Another Story From Frankston: The Unsolved Murder Of Michele Brown,1992.

I will be moving on from Frankston and Melbourne after this post. I was writing up the unsolved murder of Sarah MacDiarmid and as I concluded it I saw this case. So here is a full account of what is readily known about the murder of Michele Brown, one of many unsolved killings from Melbourne between 1980 and the mid 1990s.

It might seem I am concentrating on this part of the world unfairly. After all the UK has big cities and they have unsolved crimes. There was something really strange going on in the Australian city back then. Here are the victims that I know of:

Allison Rooke, 59.

( click on Ms Rooke’s name for an account of all the 1980s victims)

Joy Summers, 55.

Bertha Miller,73.

Catherine Headland,14.

Ann-Marie Sargent,18.

Narumol Stephenson,34.

All of these ladies were killed between May 1980 and October 1981. They have been linked to a single killer or group of killers by the Victoria Police.

Then you have the disappearance of Sarah MacDiarmid in 1990 and the murder of Michele Brown. I mean that is a lot for a city of less than 300,000. I can’t even say for sure that is the total and if you know of others please let me know.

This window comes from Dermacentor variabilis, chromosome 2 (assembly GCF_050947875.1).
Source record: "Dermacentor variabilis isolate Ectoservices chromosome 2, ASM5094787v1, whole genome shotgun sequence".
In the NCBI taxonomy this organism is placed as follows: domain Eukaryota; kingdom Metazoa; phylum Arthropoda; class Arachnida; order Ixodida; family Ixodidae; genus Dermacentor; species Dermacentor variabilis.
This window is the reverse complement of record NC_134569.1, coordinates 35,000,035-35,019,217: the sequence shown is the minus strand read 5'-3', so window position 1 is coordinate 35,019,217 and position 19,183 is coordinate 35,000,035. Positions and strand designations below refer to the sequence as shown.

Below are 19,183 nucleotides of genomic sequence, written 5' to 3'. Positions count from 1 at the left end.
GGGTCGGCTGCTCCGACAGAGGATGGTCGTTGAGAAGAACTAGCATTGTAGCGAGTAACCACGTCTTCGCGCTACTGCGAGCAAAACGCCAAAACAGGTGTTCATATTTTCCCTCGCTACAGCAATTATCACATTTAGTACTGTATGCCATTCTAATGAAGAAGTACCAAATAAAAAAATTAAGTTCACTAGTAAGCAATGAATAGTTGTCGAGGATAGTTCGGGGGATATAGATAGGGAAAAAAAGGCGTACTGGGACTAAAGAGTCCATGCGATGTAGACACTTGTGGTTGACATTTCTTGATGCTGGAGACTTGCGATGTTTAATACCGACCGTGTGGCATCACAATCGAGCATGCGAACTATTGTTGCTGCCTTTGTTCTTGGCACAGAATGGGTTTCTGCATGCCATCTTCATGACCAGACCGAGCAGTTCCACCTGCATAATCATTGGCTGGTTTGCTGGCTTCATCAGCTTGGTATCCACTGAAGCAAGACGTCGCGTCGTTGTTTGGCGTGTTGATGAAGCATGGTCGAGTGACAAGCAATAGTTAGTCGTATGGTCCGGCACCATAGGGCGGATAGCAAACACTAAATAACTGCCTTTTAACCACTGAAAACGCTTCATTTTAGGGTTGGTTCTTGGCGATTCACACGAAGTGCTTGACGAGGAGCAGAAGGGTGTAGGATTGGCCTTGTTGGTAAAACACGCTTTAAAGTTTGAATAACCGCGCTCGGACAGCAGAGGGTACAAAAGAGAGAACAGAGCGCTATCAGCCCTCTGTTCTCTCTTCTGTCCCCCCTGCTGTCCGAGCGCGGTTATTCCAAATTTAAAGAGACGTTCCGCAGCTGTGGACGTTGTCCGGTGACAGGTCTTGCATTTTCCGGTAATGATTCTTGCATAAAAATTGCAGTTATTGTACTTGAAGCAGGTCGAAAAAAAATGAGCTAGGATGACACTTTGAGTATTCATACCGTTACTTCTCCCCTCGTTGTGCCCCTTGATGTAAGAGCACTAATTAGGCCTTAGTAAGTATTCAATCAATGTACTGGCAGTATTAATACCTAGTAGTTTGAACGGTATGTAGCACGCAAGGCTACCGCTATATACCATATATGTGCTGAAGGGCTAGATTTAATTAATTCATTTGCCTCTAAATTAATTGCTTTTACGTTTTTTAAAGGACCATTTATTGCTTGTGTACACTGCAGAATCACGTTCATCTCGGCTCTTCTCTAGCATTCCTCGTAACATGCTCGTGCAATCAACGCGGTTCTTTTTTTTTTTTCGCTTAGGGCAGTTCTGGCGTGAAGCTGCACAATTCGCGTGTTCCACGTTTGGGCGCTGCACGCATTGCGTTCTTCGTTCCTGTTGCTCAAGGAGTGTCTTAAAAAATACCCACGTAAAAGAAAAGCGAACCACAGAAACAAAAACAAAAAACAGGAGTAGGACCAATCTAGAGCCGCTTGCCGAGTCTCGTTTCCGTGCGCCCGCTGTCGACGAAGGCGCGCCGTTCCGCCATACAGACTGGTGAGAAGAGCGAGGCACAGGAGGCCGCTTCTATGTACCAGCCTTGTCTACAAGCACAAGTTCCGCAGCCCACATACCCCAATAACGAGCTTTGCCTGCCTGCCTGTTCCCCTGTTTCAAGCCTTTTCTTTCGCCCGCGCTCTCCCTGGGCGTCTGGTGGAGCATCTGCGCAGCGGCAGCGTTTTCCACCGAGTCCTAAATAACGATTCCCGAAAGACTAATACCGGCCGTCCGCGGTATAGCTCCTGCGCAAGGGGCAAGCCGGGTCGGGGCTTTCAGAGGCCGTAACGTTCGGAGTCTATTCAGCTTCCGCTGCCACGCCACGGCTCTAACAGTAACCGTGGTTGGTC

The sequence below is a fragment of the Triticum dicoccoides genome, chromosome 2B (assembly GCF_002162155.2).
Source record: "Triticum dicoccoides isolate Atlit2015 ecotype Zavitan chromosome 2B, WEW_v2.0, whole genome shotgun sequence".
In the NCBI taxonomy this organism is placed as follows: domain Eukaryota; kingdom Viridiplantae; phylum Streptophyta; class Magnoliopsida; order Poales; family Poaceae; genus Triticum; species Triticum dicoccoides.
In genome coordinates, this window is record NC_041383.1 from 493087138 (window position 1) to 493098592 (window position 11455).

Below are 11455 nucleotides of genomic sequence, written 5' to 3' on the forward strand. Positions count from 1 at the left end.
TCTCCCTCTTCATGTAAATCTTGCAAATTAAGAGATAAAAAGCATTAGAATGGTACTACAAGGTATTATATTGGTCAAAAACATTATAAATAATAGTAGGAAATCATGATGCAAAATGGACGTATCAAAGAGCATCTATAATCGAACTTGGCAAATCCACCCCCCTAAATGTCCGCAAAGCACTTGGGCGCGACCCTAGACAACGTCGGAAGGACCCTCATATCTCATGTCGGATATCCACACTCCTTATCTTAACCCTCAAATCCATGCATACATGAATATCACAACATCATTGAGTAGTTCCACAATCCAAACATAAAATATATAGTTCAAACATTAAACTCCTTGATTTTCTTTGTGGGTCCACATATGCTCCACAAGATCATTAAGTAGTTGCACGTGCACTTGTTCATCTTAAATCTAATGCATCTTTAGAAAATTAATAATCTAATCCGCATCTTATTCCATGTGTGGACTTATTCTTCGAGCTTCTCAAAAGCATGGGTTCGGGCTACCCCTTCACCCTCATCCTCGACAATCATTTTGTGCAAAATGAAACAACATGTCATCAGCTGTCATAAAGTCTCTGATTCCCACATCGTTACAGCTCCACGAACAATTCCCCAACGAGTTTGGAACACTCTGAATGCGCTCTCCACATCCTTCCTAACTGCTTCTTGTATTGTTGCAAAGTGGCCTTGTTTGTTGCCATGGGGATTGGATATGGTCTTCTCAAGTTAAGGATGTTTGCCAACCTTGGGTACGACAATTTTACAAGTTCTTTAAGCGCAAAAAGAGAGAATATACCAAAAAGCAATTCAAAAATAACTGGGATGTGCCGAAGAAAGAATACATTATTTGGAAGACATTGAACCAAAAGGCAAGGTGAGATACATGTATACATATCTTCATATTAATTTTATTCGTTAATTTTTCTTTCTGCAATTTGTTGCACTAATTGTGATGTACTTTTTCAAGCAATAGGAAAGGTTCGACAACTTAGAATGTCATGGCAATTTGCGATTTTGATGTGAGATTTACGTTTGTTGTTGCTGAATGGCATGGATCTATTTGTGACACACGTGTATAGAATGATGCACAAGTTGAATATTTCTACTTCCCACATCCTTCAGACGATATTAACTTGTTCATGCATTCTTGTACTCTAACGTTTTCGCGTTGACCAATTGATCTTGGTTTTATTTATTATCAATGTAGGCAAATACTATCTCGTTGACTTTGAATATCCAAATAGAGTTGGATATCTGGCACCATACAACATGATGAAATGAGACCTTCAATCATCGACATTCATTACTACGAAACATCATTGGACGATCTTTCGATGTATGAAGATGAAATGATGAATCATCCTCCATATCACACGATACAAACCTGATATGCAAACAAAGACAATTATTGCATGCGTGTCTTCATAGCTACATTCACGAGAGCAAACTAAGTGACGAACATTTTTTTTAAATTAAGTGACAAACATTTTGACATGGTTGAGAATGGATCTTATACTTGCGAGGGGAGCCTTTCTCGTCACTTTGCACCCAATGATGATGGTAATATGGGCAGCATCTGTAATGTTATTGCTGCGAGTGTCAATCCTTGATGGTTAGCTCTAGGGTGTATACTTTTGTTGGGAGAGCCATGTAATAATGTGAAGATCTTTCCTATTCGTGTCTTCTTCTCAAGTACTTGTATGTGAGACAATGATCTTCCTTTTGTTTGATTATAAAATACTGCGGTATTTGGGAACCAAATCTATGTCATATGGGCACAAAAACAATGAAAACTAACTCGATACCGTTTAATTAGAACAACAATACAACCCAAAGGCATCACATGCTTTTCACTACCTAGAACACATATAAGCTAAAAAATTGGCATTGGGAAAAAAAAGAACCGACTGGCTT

1st March 1992

(Please note a $1 Million Australian dollar reward was announced by Victoria Police in August 2022. Details below)

Ms Brown started her last day on earth in Baxter on the outer eastern edge of the city. She got ride to a friend’s home in Frankston. It was her birthday and she stayed at this friend’s place till about 7pm. Together the pals walked to a convenience store on the Frankston-Dandenong Road. You might recall this roadway as the last place that Joy Summers and Allison Rooke were seen.

Michelle Brown, another young woman murdered in the area back in 1992. This is from the Victoria Police website. I have left a link below.

Once there Ms Brown called her home. She lived with her mother, father and brother. She arranged a lift home and the pick up point was to be Frankston Railway Station. This place was a fair walk away from the store. An estimate I have seen is about 2 miles (approx 4km). It was Australia’s summer time so all this took place in daylight.

At 8pm her mother arrived at the appointed place, but could not see her daughter so she drove around looking for her. When she could not see her she returned home. It was unusual for Ms Brown not to be where she said she would be. On balance, however, it was not strange for her to take off with friends for a few days. After all, this lady was 25 years old so no alarm was raised.

Between 8pm and 9 pm a taxi driver later told police he had seen Ms Brown at a call box at the station. At 9pm a witness on Playne Street ( this street runs very close to the station’s southern edge) heard a woman screaming.

I am speculating here but given Ms Brown’s age and past history of doing her own thing the family believed she was safe. They did not report her missing until 13th March.

On 14th of March an employee at a gun store on Playne Street went into an old shed that was on the edge of the railway just south of Frankston Station. He was following a rather foul stench that was coming from the corrugated iron structure.